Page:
This list is purely for a short form “bullet points to be aware of” kind of list. Comments are welcome for one sentence tips to add to this list. Simply mention your tip in the comments, and I’ll add it to the list. Thanks!

I hope folks will offer tips on how these things can be used in day to day life.

I’ll kick it off, by mentioning that you can target a distant enemy spellcaster that will not come to you, and while he is targeted and outside your melee range, you can use Swipe to cause threat on near targets and Feral Faerie Fire to build threat on the distant target. Select your close Skull kill target, Maul and Mangle and such, then select the distant target and Grow if necessary, Feral Faerie Fire for threat. Assuming your group not doing massive AoE, the only aggro you have to stay ahead of on distant targets is healing aggro. If they ARE doing massive AoE and hitting the distant target… kill close spellcasters first, then kite the melee enemies over to the distant so he IS within range.


In a word… WoW!

Tonight, we went and accidentally did the three new 5 man instances.

Well, it was an accident on the part of myself and Cassie.

I’ve intentionally not read or viewed anything at all about the new instances previous to going. No PTR stuff, no videos, no pictures aside from what was shown at Blizzcon and a few screenshots showing a chamber with a dangling Frostmourne hanging over an altar.

No strategies. No walkthroughs. No “this is what to expect.”

For once I wanted to just see it, cold, up close and get to react to it.

My one regret was that I was in vent and didn’t have game sound turned on for most of it, but hey, I’m a blabbermouth in vent. I fully intend to join LFG as a silly little solo pugger, just so I don’t have to listen to anything other than game sound next time around.

It was an accident, because we expected to take a few shots at the first of the new 5 mans, The Forge of Souls, and see what we could do. After that, we expected to have to leave to put the cats to bed, our son to bed, and watch the season finale of Top Chef.

Just prior to running The Forge of Souls on my Druid as tank, I ran it once on Horde side as a Ret Pally. We set it up, went in, and the rest of the group had seen it the night before, so they had some basics to share. It let me see the fights, and gave me some respect for it even on normal, because the guys I was with are pretty damn good, and the fight against the final boss left two DPS dead at the end, with the Tank dying simultaneously with the boss. And this was on normal mode, and the guys had downed Onyxia 10 with ease a few weeks before. Clearly, something to take seriously.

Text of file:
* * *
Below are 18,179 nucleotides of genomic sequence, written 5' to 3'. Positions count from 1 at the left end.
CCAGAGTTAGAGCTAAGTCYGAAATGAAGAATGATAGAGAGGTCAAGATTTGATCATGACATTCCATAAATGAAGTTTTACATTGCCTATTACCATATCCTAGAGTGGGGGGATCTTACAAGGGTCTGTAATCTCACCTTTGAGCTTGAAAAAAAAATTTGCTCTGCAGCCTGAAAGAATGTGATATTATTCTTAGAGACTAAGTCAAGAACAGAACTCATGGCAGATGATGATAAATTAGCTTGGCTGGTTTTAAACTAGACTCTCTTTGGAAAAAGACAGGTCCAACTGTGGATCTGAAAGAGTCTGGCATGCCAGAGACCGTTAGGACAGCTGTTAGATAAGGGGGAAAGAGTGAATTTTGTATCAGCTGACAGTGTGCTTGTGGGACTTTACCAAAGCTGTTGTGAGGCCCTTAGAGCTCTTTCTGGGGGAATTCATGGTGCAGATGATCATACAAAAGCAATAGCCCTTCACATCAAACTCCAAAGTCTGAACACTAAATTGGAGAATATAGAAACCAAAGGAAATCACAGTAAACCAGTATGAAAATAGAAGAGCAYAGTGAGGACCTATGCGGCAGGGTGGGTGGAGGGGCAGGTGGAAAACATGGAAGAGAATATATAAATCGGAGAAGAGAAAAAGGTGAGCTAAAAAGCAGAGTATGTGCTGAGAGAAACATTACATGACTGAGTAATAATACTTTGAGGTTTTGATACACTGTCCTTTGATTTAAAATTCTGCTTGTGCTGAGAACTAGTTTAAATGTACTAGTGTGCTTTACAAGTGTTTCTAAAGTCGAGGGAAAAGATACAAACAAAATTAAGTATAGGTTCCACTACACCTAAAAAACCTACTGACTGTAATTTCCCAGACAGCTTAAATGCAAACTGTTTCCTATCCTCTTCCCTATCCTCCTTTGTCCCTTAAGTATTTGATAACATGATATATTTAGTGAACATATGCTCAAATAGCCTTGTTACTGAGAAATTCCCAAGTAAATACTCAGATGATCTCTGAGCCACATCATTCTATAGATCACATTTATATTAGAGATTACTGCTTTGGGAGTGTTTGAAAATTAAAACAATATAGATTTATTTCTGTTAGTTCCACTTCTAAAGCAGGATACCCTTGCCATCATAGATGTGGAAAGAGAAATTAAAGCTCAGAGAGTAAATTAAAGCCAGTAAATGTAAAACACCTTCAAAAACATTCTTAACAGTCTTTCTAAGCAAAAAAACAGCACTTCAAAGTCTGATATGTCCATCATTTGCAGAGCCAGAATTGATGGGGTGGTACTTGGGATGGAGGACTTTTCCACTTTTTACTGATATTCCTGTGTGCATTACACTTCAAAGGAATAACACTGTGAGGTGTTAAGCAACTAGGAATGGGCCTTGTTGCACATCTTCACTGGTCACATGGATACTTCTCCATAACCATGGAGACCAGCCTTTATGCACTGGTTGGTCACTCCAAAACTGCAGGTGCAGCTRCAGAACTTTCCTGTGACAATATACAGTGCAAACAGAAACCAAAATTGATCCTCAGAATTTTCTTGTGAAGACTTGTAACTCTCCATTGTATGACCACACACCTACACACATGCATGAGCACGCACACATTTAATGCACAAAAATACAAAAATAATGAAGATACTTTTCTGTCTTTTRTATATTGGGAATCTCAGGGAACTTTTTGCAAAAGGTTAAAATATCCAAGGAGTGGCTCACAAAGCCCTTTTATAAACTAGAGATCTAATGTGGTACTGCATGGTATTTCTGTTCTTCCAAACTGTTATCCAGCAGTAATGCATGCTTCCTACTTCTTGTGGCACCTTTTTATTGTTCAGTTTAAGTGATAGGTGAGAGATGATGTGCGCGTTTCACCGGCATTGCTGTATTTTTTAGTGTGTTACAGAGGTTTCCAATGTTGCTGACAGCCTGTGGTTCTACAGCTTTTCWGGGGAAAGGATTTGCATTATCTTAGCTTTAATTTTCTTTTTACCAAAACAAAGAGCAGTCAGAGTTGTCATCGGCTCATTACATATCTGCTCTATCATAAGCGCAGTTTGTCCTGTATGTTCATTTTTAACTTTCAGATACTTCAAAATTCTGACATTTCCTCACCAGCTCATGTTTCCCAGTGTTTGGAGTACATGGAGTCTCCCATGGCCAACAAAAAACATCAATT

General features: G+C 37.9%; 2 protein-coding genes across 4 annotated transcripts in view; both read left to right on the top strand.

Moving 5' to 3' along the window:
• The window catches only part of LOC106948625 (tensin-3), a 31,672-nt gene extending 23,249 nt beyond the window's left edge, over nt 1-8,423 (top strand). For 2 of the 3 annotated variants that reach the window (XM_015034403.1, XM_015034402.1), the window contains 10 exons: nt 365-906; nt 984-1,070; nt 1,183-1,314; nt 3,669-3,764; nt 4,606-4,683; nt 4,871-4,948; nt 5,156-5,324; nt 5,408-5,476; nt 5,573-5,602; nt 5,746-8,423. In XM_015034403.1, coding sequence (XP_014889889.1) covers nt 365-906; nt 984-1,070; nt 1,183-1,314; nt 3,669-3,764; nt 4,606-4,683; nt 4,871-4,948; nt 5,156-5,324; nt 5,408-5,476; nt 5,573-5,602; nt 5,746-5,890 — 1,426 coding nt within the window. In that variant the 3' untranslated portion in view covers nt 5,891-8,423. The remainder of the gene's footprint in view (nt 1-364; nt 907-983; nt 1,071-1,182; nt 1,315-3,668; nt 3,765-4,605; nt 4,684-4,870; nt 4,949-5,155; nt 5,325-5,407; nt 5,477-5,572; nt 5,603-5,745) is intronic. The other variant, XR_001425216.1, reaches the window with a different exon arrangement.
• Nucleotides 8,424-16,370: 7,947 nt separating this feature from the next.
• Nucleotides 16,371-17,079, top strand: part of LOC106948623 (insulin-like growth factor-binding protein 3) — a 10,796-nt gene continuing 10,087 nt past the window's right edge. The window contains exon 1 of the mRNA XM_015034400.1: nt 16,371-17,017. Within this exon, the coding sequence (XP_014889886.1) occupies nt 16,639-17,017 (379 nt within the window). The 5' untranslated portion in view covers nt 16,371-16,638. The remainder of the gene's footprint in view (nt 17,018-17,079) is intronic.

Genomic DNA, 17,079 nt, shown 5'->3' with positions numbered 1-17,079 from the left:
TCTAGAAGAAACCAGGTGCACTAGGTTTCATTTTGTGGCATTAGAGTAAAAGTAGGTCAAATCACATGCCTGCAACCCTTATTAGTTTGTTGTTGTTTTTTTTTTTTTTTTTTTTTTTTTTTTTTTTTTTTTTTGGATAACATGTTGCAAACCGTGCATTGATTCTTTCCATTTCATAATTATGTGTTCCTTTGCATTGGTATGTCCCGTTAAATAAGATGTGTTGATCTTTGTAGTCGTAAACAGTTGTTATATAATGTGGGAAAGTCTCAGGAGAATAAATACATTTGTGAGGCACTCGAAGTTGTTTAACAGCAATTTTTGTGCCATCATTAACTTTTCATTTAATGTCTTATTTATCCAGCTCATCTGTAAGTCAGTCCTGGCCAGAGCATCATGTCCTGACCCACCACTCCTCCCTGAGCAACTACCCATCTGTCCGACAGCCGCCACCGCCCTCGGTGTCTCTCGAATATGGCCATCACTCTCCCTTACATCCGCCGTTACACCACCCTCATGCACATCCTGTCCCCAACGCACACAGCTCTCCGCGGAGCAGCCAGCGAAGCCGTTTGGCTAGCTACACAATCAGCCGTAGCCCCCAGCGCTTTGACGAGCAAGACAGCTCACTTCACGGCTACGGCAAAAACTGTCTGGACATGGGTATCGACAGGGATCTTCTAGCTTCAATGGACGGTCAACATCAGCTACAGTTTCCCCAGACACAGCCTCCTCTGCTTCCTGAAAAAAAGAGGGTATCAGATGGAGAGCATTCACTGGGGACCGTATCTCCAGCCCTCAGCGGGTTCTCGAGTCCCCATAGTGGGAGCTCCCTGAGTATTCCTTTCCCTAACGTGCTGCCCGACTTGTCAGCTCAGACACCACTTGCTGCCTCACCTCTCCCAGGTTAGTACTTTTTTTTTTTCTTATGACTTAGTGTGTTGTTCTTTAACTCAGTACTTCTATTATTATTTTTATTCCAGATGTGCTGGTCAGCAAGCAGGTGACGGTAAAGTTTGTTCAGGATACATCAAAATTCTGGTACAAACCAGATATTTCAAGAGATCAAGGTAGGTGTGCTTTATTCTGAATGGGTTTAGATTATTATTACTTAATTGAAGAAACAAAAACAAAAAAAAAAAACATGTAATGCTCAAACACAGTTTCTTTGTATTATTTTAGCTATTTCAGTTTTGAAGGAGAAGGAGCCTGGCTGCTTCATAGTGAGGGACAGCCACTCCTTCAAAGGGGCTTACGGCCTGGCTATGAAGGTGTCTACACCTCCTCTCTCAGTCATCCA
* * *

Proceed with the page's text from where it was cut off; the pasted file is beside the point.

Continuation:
On Alliance side, I gathered up the same group of us that had wanted to do it last night, and failed from being unable to zone into the instance. I’d promised we’d try a second time, and everyone was up for the challenge.

I went in as the Tank, and it was an unfamiliar sensation to truly know nothing about the actual abilities of the mobs aside from what I’d seen once. But I had a lot of faith that we’d be, well, overpowered.

Improvise, adapt, and overcome. Especially the improvise part.

We went in on the normal setting, looking to learn the ropes, and the thing that really struck me was how long the run up to the first boss seemed, when the groups of enemies are spread so far apart on long, narrow ramps. It really was quite fast to go from the entrance to Bronjahm, but it felt slow, if you know what I mean. It felt as if I should be taking the trash seriously, because of how spread out they were.

One thing I noticed is that the arrangements of the groups meant that almost every pull consisted of some ranged casters that don’t come when you pull, spread out far enough that you can’t blanket them both with a simple ‘run and gun’, or as I prefer to call it ‘charge and stun’ attack.

I found myself, much more than normal, spending my time watching threat levels across all the targets, satisfied that I had aggro and were marking kill orders rather than pin down one mob specifically.

I found it best to mark a ranged caster, charge him and lay down a heavy initial threat level on him, target a distant ranged caster while still Swiping local targets, thrown down a Growl and Feral Faerie Fire, drop back to local Skull to gain some more Threat level distance over the DPS, and then with a safe margin Charge the second or, if there, third ranged caster and pin him down better.

Really, it was group aggro control, the way I liked it from the bad old days of Burning Crusade, when it felt like flying fangs of feral fury spinning around and twisting viewpoints to keep an eye on the two legged lunch and just having fun.

Now, next time I’m going to play with something you may remember… Crowd Control. I think there were many situations where solid coordination and the effective use of Crowd Control would add… fun to the encounters. It’s almost as though they spread out the mobs enough that the designers are asking us to please, just think about using CC. Just for fun.

There are several situations that Crowd Control would have actually added to the smoothness of the run, but I’ll get to that later.